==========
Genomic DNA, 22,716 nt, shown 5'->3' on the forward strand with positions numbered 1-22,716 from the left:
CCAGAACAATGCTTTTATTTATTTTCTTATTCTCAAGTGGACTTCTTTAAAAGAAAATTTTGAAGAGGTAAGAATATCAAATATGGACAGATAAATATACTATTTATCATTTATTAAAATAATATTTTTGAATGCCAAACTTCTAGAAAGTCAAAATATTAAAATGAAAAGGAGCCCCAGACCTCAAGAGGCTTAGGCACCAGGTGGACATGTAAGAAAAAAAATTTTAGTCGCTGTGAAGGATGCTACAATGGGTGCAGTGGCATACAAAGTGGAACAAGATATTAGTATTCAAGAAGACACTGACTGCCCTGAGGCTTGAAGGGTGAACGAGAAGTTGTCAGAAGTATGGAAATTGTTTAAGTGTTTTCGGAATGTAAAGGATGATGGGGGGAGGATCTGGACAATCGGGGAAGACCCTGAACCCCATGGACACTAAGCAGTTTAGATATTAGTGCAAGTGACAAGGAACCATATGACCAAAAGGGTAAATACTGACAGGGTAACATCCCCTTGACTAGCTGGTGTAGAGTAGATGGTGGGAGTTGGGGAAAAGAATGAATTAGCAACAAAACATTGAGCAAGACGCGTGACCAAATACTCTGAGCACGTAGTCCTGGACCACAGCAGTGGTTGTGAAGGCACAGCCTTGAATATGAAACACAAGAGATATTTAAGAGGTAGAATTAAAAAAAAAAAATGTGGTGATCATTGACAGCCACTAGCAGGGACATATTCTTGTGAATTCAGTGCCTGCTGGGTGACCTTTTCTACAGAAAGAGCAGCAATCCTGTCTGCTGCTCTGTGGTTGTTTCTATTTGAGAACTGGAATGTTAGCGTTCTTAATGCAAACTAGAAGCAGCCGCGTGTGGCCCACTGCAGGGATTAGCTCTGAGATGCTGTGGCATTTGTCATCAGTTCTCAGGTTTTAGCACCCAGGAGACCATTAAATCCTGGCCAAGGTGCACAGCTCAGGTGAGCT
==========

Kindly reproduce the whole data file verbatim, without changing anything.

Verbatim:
Genomic DNA, 22,716 nt, shown 5'->3' on the forward strand with positions numbered 1-22,716 from the left:
CCAGAACAATGCTTTTATTTATTTTCTTATTCTCAAGTGGACTTCTTTAAAAGAAAATTTTGAAGAGGTAAGAATATCAAATATGGACAGATAAATATACTATTTATCATTTATTAAAATAATATTTTTGAATGCCAAACTTCTAGAAAGTCAAAATATTAAAATGAAAAGGAGCCCCAGACCTCAAGAGGCTTAGGCACCAGGTGGACATGTAAGAAAAAAAATTTTAGTCGCTGTGAAGGATGCTACAATGGGTGCAGTGGCATACAAAGTGGAACAAGATATTAGTATTCAAGAAGACACTGACTGCCCTGAGGCTTGAAGGGTGAACGAGAAGTTGTCAGAAGTATGGAAATTGTTTAAGTGTTTTCGGAATGTAAAGGATGATGGGGGGAGGATCTGGACAATCGGGGAAGACCCTGAACCCCATGGACACTAAGCAGTTTAGATATTAGTGCAAGTGACAAGGAACCATATGACCAAAAGGGTAAATACTGACAGGGTAACATCCCCTTGACTAGCTGGTGTAGAGTAGATGGTGGGAGTTGGGGAAAAGAATGAATTAGCAACAAAACATTGAGCAAGACGCGTGACCAAATACTCTGAGCACGTAGTCCTGGACCACAGCAGTGGTTGTGAAGGCACAGCCTTGAATATGAAACACAAGAGATATTTAAGAGGTAGAATTAAAAAAAAAAAATGTGGTGATCATTGACAGCCACTAGCAGGGACATATTCTTGTGAATTCAGTGCCTGCTGGGTGACCTTTTCTACAGAAAGAGCAGCAATCCTGTCTGCTGCTCTGTGGTTGTTTCTATTTGAGAACTGGAATGTTAGCGTTCTTAATGCAAACTAGAAGCAGCCGCGTGTGGCCCACTGCAGGGATTAGCTCTGAGATGCTGTGGCATTTGTCATCAGTTCTCAGGTTTTAGCACCCAGGAGACCATTAAATCCTGGCCAAGGTGCACAGCTCAGGTGAGCT